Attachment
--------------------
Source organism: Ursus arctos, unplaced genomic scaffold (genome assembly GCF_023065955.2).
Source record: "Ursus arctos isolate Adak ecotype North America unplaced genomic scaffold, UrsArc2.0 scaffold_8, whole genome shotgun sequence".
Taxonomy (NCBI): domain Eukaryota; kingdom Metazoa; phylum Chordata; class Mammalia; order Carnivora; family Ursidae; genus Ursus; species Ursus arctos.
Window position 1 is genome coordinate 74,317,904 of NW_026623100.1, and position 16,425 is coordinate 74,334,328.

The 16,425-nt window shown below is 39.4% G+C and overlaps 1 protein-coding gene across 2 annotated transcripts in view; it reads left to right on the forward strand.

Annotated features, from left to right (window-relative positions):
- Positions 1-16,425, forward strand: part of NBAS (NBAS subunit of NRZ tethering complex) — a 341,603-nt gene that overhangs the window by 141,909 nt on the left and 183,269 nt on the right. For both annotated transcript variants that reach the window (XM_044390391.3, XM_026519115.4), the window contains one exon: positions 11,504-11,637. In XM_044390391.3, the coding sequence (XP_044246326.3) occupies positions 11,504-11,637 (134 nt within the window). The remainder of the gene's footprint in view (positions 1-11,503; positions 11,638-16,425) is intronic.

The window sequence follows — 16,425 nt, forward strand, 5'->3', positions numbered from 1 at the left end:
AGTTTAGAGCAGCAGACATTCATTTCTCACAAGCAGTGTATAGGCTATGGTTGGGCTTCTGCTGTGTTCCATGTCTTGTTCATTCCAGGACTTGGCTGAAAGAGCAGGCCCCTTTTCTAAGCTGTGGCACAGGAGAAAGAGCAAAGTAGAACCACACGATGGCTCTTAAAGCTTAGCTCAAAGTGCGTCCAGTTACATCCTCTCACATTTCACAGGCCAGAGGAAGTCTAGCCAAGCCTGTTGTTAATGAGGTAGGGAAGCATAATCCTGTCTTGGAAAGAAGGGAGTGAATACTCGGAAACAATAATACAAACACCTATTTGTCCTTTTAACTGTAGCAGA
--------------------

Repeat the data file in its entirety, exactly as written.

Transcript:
Source organism: Ursus arctos, unplaced genomic scaffold (genome assembly GCF_023065955.2).
Source record: "Ursus arctos isolate Adak ecotype North America unplaced genomic scaffold, UrsArc2.0 scaffold_8, whole genome shotgun sequence".
Taxonomy (NCBI): domain Eukaryota; kingdom Metazoa; phylum Chordata; class Mammalia; order Carnivora; family Ursidae; genus Ursus; species Ursus arctos.
Window position 1 is genome coordinate 74,317,904 of NW_026623100.1, and position 16,425 is coordinate 74,334,328.

The 16,425-nt window shown below is 39.4% G+C and overlaps 1 protein-coding gene across 2 annotated transcripts in view; it reads left to right on the forward strand.

Annotated features, from left to right (window-relative positions):
- Positions 1-16,425, forward strand: part of NBAS (NBAS subunit of NRZ tethering complex) — a 341,603-nt gene that overhangs the window by 141,909 nt on the left and 183,269 nt on the right. For both annotated transcript variants that reach the window (XM_044390391.3, XM_026519115.4), the window contains one exon: positions 11,504-11,637. In XM_044390391.3, the coding sequence (XP_044246326.3) occupies positions 11,504-11,637 (134 nt within the window). The remainder of the gene's footprint in view (positions 1-11,503; positions 11,638-16,425) is intronic.

The window sequence follows — 16,425 nt, forward strand, 5'->3', positions numbered from 1 at the left end:
AGTTTAGAGCAGCAGACATTCATTTCTCACAAGCAGTGTATAGGCTATGGTTGGGCTTCTGCTGTGTTCCATGTCTTGTTCATTCCAGGACTTGGCTGAAAGAGCAGGCCCCTTTTCTAAGCTGTGGCACAGGAGAAAGAGCAAAGTAGAACCACACGATGGCTCTTAAAGCTTAGCTCAAAGTGCGTCCAGTTACATCCTCTCACATTTCACAGGCCAGAGGAAGTCTAGCCAAGCCTGTTGTTAATGAGGTAGGGAAGCATAATCCTGTCTTGGAAAGAAGGGAGTGAATACTCGGAAACAATAATACAAACACCTATTTGTCCTTTTAACTGTAGCAGA